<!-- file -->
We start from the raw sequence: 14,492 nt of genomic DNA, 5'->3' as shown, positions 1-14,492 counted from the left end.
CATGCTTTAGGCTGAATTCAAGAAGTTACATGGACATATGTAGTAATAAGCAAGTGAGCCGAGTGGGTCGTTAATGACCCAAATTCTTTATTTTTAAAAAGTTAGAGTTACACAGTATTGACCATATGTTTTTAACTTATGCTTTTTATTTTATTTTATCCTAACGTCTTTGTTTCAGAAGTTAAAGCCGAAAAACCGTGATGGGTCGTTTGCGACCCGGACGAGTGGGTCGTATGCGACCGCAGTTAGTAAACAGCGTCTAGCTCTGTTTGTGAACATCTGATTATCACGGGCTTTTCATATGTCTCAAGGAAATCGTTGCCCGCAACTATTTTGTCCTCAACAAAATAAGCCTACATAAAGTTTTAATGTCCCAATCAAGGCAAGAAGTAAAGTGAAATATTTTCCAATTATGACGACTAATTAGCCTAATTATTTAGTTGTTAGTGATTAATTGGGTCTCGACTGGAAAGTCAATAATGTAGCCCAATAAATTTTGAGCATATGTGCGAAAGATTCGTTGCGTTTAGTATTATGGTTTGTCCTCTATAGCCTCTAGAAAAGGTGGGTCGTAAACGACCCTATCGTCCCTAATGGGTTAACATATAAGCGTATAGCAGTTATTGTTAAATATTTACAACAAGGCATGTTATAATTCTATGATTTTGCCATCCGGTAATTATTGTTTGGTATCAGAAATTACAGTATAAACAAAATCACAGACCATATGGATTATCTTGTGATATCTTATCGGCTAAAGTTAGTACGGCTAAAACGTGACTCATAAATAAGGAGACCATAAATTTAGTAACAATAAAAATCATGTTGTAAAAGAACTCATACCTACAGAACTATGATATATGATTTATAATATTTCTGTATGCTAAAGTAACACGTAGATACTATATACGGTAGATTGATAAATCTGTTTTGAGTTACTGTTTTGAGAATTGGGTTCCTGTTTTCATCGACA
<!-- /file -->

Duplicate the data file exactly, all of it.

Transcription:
We start from the raw sequence: 14,492 nt of genomic DNA, 5'->3' as shown, positions 1-14,492 counted from the left end.
CATGCTTTAGGCTGAATTCAAGAAGTTACATGGACATATGTAGTAATAAGCAAGTGAGCCGAGTGGGTCGTTAATGACCCAAATTCTTTATTTTTAAAAAGTTAGAGTTACACAGTATTGACCATATGTTTTTAACTTATGCTTTTTATTTTATTTTATCCTAACGTCTTTGTTTCAGAAGTTAAAGCCGAAAAACCGTGATGGGTCGTTTGCGACCCGGACGAGTGGGTCGTATGCGACCGCAGTTAGTAAACAGCGTCTAGCTCTGTTTGTGAACATCTGATTATCACGGGCTTTTCATATGTCTCAAGGAAATCGTTGCCCGCAACTATTTTGTCCTCAACAAAATAAGCCTACATAAAGTTTTAATGTCCCAATCAAGGCAAGAAGTAAAGTGAAATATTTTCCAATTATGACGACTAATTAGCCTAATTATTTAGTTGTTAGTGATTAATTGGGTCTCGACTGGAAAGTCAATAATGTAGCCCAATAAATTTTGAGCATATGTGCGAAAGATTCGTTGCGTTTAGTATTATGGTTTGTCCTCTATAGCCTCTAGAAAAGGTGGGTCGTAAACGACCCTATCGTCCCTAATGGGTTAACATATAAGCGTATAGCAGTTATTGTTAAATATTTACAACAAGGCATGTTATAATTCTATGATTTTGCCATCCGGTAATTATTGTTTGGTATCAGAAATTACAGTATAAACAAAATCACAGACCATATGGATTATCTTGTGATATCTTATCGGCTAAAGTTAGTACGGCTAAAACGTGACTCATAAATAAGGAGACCATAAATTTAGTAACAATAAAAATCATGTTGTAAAAGAACTCATACCTACAGAACTATGATATATGATTTATAATATTTCTGTATGCTAAAGTAACACGTAGATACTATATACGGTAGATTGATAAATCTGTTTTGAGTTACTGTTTTGAGAATTGGGTTCCTGTTTTCATCGACA